Metaphorical interpretation of the novel – 1984
1984 is a remarkable political novel written by George Orwell which conveys many significant messages to the society. The novel is a highly symbolic novel and possesses many literary devices like allusion, metaphors, and similes. Similes are basically an illustration of point through different concepts. Unlike similes, metaphors are a direct comparison of two separate ideas without using “as” or “like”. Though the list of metaphors in the novel 1984 is not exhaustive but they have multiple interpretations. Here are some of the metaphors discussed below.
Proles: Proletariat or the lowest working class of a society is represented by proles in the novel 1984. Like Marx, George Orwell also thought that these proles can wake up, unite and stand tall against the Party to snatch the freedom for every citizen. However, these proles are used to live savage life and they are unable to acknowledge their nature of oppression. They are huge in numbers, they fight against the Party but still, they are powerless. So in the novel of 1984, these proles are represented as the “hopeless” mass.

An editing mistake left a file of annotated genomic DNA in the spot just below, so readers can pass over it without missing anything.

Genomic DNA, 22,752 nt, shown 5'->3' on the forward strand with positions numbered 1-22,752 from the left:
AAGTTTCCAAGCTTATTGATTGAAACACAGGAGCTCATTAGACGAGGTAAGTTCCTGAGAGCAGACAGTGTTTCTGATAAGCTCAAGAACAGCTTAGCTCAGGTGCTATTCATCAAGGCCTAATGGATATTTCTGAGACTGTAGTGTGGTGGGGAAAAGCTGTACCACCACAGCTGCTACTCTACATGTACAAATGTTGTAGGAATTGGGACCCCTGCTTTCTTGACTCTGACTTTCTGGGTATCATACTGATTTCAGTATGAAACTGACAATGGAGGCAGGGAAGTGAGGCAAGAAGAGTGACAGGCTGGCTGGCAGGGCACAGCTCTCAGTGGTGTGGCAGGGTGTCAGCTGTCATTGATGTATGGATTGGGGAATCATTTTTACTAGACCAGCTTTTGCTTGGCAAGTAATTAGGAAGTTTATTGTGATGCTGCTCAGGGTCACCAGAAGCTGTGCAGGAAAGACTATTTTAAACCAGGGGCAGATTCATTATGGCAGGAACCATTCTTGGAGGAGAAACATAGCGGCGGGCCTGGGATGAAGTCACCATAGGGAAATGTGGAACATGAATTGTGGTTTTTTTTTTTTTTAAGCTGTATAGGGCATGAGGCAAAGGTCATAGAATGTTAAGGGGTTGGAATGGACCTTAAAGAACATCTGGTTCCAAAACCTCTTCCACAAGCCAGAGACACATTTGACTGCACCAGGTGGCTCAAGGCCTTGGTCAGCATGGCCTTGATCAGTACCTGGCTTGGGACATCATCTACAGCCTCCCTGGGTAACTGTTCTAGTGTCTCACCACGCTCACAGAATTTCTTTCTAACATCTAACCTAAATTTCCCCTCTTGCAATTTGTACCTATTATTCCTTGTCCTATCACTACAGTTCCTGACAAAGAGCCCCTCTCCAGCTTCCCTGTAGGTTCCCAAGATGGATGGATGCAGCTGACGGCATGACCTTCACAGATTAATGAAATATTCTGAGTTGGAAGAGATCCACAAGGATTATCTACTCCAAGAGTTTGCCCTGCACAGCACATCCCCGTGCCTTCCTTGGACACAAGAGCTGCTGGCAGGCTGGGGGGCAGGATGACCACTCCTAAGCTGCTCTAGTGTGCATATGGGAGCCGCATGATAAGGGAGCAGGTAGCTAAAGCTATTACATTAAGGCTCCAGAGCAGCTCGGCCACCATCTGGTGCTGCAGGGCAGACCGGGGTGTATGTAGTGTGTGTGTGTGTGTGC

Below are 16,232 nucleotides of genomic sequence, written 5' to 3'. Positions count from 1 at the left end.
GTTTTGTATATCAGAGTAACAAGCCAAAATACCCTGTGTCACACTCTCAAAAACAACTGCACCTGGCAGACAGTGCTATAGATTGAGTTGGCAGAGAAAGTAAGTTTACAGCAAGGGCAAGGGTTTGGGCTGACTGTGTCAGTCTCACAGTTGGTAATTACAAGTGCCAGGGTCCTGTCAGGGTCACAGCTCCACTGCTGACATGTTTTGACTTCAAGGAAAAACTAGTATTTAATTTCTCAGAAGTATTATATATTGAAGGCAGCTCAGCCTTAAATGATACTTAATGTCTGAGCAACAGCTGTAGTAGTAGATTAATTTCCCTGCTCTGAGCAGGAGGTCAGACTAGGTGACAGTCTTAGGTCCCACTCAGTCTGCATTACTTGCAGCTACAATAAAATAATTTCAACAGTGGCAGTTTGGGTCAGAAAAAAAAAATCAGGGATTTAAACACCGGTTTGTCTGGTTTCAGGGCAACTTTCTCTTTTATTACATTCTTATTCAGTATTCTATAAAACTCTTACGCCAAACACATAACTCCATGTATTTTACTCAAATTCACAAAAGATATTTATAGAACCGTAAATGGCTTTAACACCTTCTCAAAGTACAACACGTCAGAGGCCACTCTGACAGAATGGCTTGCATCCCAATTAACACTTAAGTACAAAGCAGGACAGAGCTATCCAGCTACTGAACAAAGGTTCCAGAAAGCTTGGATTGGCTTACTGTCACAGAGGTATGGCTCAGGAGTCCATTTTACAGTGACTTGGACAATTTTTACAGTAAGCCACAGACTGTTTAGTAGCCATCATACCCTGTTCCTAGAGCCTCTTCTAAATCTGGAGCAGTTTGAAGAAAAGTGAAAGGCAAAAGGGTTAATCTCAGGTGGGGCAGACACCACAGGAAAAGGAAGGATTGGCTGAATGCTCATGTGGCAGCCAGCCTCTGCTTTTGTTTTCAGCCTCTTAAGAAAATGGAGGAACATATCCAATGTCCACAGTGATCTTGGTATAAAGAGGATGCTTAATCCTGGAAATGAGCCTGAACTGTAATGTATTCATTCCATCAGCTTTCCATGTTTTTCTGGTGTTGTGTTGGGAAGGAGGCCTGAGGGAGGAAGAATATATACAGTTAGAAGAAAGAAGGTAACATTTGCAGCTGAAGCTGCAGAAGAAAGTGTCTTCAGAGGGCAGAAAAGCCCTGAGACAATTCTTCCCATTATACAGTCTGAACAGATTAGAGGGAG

Rat: It represents fear and depravity. Though rats are small in size, they are considered as one of the most “beastlike” creatures. They bring curse as the form of disease like the plague. According to the 1984 novel, in society, there are humans who act beastlike. They can become the big brother of a society. These men will multiply their force like rats, which ultimately will make society full of human garbage.
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